Sunday, July 10, 2016

1968 and all That

After what happened in Dallas on Friday-on top of the two killings of young black men by the police-everyone is talking about 1968.

Greg Sargent worries that it's overdone:

"Predicting a new narrative: Neither Trump nor Clinton can unite the country. Therefore, both are equally divisive!"

"Jeez. The hyperbole about how divided the country is has really gotten out of control."

Here in The Atlantic is yet another piece about 1968.

Jonathan Chait the other day argues that this is not 1968.

As did Josh Marshall:

My take is we're at at a different stage of the same war. 1968 was when some lasting racial and political fissures were laid down.

2016 may finally be the year when we see 1968 reversed.

One big difference is the Democratic party. In 1968, the rivalry of LBJ and RFK consumed the party.

Neither side really won-RFK was canonized but this was not the way you would want it as it came through assassination and LBJ was dead five years later-but the party certainly lost.

Compare this to Obama's inspired strategy in 2008 of bringing together a team of rivals. So whereas the party was being torn apart in 1968, it's never been more unified than this year.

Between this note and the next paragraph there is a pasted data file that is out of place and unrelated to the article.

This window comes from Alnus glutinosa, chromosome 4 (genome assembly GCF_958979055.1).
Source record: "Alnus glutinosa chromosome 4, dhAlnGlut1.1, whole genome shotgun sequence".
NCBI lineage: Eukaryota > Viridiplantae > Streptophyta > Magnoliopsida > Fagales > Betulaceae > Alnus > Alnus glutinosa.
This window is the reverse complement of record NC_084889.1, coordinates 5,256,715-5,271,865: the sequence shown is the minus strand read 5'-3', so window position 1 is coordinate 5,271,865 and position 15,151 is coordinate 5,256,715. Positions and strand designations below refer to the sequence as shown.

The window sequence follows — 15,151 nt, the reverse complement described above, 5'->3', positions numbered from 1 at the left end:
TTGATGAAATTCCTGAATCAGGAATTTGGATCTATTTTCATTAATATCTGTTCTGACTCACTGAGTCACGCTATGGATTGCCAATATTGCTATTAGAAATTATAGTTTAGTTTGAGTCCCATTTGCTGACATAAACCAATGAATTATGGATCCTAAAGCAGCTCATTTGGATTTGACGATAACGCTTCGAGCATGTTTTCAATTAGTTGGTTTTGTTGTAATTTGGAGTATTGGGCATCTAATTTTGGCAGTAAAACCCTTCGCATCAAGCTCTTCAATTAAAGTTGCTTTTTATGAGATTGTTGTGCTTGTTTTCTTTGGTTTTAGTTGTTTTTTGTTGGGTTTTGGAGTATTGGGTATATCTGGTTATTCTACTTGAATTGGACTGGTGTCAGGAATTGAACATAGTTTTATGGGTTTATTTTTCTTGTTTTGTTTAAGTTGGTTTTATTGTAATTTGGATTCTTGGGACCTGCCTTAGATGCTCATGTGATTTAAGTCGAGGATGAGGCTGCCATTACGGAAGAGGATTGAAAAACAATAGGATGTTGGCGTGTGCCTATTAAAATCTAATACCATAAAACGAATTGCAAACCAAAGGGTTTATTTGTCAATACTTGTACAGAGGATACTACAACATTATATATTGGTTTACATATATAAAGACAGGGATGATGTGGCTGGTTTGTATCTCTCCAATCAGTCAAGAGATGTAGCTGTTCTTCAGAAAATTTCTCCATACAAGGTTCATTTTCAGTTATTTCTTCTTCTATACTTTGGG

Indeed, traditionally the Dems were the party of division.

Meanwhile, Trump is struggling to win 50 percent of the white vote. He is only winning the white voters without college.

This tells you that the party is actually unifying-against Trump. A strong Hillary landslide will communicate exactly that.

"Obama’s placid vision is obviously not a panacea. There are murderers, racists, and hysterics afoot who will not calmly gather around the table for a data-based discussion of reforms. There is an element of struggle to his vision — a contest to maintain calm, to impose order over chaos and reason over passion. The dissidents to Obama’s vision, by necessity and by definition, are loud and conspicuous. They capture our attention. But they are not the majority, and they are not bound to prevail."

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